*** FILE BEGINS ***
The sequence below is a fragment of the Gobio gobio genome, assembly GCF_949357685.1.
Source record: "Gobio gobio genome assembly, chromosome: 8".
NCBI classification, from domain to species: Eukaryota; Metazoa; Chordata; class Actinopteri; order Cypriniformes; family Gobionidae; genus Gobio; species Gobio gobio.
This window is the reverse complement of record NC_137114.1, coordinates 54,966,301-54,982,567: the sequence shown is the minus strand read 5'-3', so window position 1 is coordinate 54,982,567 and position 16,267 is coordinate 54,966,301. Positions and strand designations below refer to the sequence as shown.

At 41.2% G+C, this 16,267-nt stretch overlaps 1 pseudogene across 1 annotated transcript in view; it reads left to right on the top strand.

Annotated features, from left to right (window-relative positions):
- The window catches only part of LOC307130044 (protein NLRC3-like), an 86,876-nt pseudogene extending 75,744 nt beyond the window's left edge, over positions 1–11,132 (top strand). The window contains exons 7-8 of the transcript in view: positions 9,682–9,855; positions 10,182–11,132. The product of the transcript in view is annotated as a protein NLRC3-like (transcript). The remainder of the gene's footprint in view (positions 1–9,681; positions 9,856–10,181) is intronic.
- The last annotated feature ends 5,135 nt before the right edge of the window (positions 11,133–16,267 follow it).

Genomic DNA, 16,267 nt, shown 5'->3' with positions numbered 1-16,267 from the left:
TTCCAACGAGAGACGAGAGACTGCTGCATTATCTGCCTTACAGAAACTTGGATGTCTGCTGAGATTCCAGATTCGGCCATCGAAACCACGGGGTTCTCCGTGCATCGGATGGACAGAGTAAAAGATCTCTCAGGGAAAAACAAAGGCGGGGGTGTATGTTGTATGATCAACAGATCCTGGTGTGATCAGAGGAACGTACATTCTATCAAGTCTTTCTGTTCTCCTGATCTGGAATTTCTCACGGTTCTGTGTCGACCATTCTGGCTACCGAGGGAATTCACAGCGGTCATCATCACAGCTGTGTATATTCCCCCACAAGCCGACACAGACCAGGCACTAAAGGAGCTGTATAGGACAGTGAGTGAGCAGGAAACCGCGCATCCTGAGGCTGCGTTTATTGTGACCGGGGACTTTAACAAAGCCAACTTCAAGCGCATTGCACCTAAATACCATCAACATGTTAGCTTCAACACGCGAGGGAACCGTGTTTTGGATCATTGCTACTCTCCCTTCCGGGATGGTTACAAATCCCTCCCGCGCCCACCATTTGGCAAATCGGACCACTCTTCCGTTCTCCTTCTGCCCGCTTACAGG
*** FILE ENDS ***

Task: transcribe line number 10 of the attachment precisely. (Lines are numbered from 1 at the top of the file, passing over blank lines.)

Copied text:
TTCCAACGAGAGACGAGAGACTGCTGCATTATCTGCCTTACAGAAACTTGGATGTCTGCTGAGATTCCAGATTCGGCCATCGAAACCACGGGGTTCTCCGTGCATCGGATGGACAGAGTAAAAGATCTCTCAGGGAAAAACAAAGGCGGGGGTGTATGTTGTATGATCAACAGATCCTGGTGTGATCAGAGGAACGTACATTCTATCAAGTCTTTCTGTTCTCCTGATCTGGAATTTCTCACGGTTCTGTGTCGACCATTCTGGCTACCGAGGGAATTCACAGCGGTCATCATCACAGCTGTGTATATTCCCCCACAAGCCGACACAGACCAGGCACTAAAGGAGCTGTATAGGACAGTGAGTGAGCAGGAAACCGCGCATCCTGAGGCTGCGTTTATTGTGACCGGGGACTTTAACAAAGCCAACTTCAAGCGCATTGCACCTAAATACCATCAACATGTTAGCTTCAACACGCGAGGGAACCGTGTTTTGGATCATTGCTACTCTCCCTTCCGGGATGGTTACAAATCCCTCCCGCGCCCACCATTTGGCAAATCGGACCACTCTTCCGTTCTCCTTCTGCCCGCTTACAGG